5- You state that you tried to learn more by reached out to Dr. Burt and that In the past few years you have emailed him a couple of times in a polite way asking a few questions, but got no reply either time. You make this sound like Dr. Burt refuses to talk to you because he doesn’t want to have to answer your questions. The truth is that all researchers doing clinical trials must first get permission to talk to any National news media from their University and their IRB. Blogging is not considered National news media. In fact, the distortion of material that you put on your website is exactly why University researchers do not talk to bloggers.

    6- As I mentioned in an earlier statement, the issue on your website are not NWU issues but a global issue for all universities treating patients with stem cell transplants. Dr Burt has worked within the system and has made remarkable success in helping advance this field within the current health care system. You inappropriately singled out and criticize one physician and one university. Patients are denied health care every day to multiple clinical trials in the US because their insurance companies or government health care (Medicare, Medicare, Obamacare) refuse to pay for the trial and they don’t have the financial means to pay themselves. Your statement about not being ethical should be directed at both private and public insurance companies that refuse to allow patients the choice on which clinical trial they want to participate in instead of the hospitals and researchers.


    • @Bill,
      Thanks for your interesting comment. You mentioned “all these universities require insurance or personal payment”; can you provide documentation of that such as weblinks, etc.? I have heard that some places will use insurance if possible, but do not require payment by the patient. I have also heard that some trials require minimal payments (maybe a couple thousand dollars) from the patient for certain fees, but that’s a far cry from $100K or $200K. So, I’d be interested in learning more about charging by the places you mentioned. The reason I focused on NW in terms of charging is it was the one I knew of that requires large payments as a condition of enrollment, but if there are others I’d like to learn more about it concretely.
      As to stem cell transplants for leukemia, those are proven and fully FDA-approved so charging for them, while I imagine certainly can be a burden on patients, is entirely different than charging for access to a clinical trial.
      I’m glad you included the SCOT trial (not to be confused with the SCOTS trial sometimes discussed on this blog) link. In my opinion on first glance, the language on the SCOT trial page is far more conservative than what is on the NW page and in the YouTube videos, etc. I’m going to learn more about it, but again on first glance the SCOT trial page seems appropriately cautious.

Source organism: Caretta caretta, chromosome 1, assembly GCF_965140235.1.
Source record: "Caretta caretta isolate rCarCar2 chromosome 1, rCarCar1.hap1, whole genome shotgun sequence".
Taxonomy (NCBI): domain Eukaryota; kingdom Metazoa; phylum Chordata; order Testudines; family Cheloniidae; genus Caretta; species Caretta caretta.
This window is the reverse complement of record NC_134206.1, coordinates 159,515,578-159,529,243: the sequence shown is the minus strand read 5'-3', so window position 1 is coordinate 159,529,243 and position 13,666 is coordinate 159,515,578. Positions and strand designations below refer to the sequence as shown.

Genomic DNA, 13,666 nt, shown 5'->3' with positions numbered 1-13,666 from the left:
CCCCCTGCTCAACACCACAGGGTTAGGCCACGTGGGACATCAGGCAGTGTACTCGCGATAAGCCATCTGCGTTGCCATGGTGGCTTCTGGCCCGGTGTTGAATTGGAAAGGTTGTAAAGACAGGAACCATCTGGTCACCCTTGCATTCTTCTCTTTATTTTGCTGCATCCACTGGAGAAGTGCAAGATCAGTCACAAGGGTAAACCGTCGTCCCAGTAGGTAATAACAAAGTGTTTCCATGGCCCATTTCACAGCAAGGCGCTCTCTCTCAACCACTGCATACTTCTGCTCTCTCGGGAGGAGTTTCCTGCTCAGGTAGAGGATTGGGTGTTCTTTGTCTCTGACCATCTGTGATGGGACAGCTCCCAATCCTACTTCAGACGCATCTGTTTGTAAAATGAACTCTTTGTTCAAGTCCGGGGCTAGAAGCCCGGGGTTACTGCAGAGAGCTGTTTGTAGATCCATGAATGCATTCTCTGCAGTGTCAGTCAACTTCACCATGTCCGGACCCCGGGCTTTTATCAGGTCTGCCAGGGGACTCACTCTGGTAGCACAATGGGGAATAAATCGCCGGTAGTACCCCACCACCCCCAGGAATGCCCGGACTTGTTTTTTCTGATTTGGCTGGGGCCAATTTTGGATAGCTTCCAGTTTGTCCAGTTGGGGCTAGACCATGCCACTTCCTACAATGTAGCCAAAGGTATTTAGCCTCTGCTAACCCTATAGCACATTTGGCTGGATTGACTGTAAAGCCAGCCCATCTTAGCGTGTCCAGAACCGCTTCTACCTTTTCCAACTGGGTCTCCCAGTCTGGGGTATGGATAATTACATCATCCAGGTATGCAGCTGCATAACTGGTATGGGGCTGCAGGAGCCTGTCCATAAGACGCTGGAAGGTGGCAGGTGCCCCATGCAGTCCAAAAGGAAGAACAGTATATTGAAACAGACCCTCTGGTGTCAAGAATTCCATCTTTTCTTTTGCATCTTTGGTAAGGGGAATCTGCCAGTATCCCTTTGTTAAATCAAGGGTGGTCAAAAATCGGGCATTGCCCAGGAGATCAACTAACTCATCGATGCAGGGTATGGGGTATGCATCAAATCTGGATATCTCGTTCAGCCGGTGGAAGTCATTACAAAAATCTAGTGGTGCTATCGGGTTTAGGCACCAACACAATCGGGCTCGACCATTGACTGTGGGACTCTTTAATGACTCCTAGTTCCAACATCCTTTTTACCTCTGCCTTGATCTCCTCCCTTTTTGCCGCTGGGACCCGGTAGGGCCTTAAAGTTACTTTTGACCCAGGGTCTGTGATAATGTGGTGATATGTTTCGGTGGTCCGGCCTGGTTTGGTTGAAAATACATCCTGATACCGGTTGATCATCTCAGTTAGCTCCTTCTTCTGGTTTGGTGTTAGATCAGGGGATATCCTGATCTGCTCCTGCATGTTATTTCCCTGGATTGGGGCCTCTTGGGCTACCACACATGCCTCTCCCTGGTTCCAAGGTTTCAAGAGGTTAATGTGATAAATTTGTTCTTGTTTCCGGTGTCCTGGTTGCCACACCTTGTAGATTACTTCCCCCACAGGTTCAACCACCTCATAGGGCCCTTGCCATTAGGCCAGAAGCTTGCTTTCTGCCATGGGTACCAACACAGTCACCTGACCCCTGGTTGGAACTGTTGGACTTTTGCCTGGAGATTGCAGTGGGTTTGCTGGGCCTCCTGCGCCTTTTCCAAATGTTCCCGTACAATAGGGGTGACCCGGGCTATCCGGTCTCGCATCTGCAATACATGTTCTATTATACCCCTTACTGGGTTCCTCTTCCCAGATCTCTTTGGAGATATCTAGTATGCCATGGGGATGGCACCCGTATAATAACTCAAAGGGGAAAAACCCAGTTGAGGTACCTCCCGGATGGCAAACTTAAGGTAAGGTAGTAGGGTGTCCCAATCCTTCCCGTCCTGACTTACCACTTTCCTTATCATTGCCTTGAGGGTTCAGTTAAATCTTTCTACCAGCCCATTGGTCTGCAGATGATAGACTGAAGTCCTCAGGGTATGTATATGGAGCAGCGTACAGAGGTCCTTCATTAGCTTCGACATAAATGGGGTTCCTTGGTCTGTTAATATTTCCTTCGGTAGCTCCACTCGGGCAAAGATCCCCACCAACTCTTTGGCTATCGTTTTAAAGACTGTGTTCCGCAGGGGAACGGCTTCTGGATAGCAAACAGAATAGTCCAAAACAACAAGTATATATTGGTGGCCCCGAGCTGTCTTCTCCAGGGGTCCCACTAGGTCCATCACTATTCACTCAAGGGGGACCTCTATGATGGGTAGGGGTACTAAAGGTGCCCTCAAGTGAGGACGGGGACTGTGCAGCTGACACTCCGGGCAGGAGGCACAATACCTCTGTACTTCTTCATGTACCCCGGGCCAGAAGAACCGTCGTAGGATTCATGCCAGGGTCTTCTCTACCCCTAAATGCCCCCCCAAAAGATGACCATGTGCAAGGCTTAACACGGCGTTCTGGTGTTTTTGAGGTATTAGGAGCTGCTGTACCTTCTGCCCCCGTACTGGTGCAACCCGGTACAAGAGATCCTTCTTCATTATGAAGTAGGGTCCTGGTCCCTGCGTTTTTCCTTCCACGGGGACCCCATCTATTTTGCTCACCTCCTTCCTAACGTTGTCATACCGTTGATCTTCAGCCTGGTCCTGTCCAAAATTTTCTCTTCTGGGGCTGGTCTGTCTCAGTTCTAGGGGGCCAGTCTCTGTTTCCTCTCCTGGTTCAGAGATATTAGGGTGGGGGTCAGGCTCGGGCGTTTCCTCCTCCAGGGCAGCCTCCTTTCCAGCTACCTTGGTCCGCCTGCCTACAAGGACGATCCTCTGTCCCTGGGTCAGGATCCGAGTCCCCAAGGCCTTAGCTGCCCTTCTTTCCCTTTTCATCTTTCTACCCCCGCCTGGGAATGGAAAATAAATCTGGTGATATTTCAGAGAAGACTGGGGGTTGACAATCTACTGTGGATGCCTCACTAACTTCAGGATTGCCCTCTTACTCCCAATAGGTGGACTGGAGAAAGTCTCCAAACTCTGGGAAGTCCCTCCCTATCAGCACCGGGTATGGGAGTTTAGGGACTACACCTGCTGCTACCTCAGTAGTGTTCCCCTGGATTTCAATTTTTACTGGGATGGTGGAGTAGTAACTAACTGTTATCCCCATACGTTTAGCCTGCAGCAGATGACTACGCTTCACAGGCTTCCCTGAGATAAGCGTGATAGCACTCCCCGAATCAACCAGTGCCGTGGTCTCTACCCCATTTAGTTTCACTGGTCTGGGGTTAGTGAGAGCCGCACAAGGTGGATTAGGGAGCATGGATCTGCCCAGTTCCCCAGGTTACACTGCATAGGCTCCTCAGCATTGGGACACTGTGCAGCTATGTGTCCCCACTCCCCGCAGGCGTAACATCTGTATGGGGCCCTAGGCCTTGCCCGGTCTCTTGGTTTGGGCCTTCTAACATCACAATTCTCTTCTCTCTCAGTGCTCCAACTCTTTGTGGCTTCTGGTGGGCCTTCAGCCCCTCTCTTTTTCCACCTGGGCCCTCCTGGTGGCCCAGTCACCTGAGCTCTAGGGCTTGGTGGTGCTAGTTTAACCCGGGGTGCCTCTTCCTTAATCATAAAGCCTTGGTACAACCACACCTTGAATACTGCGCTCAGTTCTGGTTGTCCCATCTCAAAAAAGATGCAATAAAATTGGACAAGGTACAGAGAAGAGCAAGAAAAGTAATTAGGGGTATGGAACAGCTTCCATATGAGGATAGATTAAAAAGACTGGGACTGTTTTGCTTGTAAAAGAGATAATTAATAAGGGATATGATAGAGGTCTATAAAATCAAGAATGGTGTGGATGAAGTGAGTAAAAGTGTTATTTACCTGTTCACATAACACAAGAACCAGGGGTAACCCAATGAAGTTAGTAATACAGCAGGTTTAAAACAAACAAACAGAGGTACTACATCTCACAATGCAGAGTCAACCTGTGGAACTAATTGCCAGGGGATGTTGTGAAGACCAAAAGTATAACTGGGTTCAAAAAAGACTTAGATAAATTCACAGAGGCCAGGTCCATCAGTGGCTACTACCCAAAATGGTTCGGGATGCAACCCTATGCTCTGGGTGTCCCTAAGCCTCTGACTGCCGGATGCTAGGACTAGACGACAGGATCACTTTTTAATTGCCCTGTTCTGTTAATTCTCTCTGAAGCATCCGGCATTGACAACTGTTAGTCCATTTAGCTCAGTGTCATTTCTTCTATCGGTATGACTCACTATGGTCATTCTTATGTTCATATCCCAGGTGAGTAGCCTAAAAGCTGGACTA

Paul


      • The NIH required the SCOT trail (Scleroderma) and the HALT trial (MS) to either self-pay or have insurance pay before they could enter the trial. In the current STAT trial (Multiple centers) the same is true. Here is the link to that trial and all of those centers. https://clinicaltrials.gov/ct2/show/NCT01413100. Feel free to call any of the centers and walk through the process.
        Once again here is the real problem. If insurance won’t pay your only option is to self-pay. These trials will always accept either one. There are no charities or Government funding that will pay for HSCT. Once again this is not unusual in this HSCT space. In the case of Scleroderma there is no real treatment that works like HSCT. The drugs used are not new and they only partially work. HSCT is not the answer long term but for those with aggressive Scleroderma with lung involvement this is the only treatment that currently stops the progression of the disease.


  10. Even if the treatment is 200K (one time for 70% after 5 years) most MS treatments are over 75K a year every year until you die! I think it’s closer to 120k for treatment at NW with some other costs but compared to DMDs it typically would pay for itself in 2 years. The stem cell therapy speeds up recovery the chemotherapy treatment is the curative portion. Look into most MS therapies and you will find many have their roots as chemotherapy agents. A person in theory could go through an intense chemotherapy regimin and have the same effect. There are reputable clinics around the world that offer similar treatments at considerable less cost. This is not the same clinics pushing stem cell treatments as a cure. Your article is uniformed and extremely biased almost if you were on the pharmacutical payroll. Most MS treatments are also associated with severe adverse events including death. Many with one year efficacy on a flare at under 50%. No stopping the underlying cause. Ocrevus the new treatment was a reformulated Rituxan that big pharma pulled from trial since it was running out of patent. This only proves that therapies available and research being done is being stalled to maximize profits at the expense of the patient and exploitation or collusion with the insurance industry. It would be in this country’s best interest to fund non pharmacutical trials to actually find effective open source therapies. Instead the FDA assures billion dollar barriers that only big pharma can navigate and afford for treatments to reach market.


  11. This is a very exciting concept-I think in the very near future we’ll see some amazing results from stem cell trials that are just starting out now. I look forward to following Dr. Burt’s stem cell clinical trials for MS.